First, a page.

At a conference in France last month, Facebook CEO Mark Zuckerberg said the site will reach 1 billion users sometime next year.
When we reported this news, a reader challenged it, writing, “Two thirds of those ‘users’ are individuals with multiple accounts for Mafia Wars, FarmVille, etc. In five years nobody will use Failbook. It is the next Friendster! “
We’ve seen this critique a bunch – and since Facebook’s scale is the biggest reason for our bullishness on the site’s business prospects – we decided to take the claim to Facebook and see if the company could debunk us.
Here’s that debunking attempt from Facebook PR:
Facebook has always been based on a real name culture. This leads to greater accountability and a safer and more trusted environment for our users. It’s a violation of our policies to use a fake name or operate under a false identity, and we encourage people to report anyone they think is doing this, either through the report links we provide on the site or through the contact forms in our Help centre. We have a dedicated User Operations team that reviews these reports and takes action as necessary.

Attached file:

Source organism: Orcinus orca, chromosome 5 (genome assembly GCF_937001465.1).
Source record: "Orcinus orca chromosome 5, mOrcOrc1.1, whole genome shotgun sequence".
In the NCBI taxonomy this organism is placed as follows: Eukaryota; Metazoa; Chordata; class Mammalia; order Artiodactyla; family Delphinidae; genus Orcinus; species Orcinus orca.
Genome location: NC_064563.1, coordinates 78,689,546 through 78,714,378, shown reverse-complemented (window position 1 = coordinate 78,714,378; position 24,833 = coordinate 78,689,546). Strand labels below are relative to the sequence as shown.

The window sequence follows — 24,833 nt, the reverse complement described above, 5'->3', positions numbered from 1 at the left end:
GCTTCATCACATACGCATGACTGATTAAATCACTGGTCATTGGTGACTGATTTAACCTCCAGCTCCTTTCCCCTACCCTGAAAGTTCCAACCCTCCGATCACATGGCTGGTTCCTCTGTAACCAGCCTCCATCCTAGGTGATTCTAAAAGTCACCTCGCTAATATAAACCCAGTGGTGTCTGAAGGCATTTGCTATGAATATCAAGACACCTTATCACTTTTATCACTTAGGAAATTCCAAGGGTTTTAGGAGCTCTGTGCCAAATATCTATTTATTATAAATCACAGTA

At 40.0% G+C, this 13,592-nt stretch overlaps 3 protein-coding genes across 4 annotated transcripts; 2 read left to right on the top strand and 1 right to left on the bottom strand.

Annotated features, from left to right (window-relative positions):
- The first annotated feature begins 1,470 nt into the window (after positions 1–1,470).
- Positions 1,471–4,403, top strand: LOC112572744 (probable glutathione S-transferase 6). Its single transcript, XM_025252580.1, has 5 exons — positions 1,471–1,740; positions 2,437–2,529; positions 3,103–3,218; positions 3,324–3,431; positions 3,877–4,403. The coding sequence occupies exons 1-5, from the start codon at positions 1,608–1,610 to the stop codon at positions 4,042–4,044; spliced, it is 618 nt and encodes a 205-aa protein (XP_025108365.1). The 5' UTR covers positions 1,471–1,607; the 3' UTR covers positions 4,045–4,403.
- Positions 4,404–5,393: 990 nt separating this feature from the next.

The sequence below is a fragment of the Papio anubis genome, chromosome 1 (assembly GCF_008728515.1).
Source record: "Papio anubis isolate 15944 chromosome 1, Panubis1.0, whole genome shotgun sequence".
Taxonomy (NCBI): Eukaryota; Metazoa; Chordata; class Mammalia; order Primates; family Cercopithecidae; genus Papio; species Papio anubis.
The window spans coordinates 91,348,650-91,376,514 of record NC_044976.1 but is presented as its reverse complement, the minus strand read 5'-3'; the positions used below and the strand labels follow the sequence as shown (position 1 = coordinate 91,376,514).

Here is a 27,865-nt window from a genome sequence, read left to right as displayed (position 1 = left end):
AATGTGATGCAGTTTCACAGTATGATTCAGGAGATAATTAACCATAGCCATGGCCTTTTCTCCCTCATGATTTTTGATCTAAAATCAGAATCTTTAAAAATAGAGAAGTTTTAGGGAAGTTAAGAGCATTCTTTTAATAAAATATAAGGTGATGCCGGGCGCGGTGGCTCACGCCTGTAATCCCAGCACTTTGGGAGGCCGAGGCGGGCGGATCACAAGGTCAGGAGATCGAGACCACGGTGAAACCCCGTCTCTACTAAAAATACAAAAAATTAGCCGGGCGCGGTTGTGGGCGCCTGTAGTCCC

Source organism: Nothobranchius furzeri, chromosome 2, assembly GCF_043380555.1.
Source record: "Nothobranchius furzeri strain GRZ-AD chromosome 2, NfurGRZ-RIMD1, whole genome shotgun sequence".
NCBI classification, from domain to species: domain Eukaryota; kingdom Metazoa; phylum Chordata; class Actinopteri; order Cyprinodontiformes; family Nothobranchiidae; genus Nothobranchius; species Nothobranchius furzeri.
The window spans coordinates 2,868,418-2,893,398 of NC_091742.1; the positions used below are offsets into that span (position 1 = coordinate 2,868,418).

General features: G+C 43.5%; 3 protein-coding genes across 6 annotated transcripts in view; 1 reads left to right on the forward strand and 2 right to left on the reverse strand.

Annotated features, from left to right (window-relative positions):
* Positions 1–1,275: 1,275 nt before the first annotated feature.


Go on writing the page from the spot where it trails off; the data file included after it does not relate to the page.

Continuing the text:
We also have technical systems in place to flag and block potential fakes based on name and anomalous site activity. Users who send lots of messages to non-friends, for example, or whose friend requests are rejected at a high rate, are marked as suspect. We’ve built extensive greylists that prevent users from signing up with names commonly associated with fake accounts. We’ve even received some criticism in the past for making these systems too strict (some people with unusual names have to contact us before they can sign up). There’s always room for improvement, which is why we have a team of security experts and site integrity engineers working on these systems and developing new ones.
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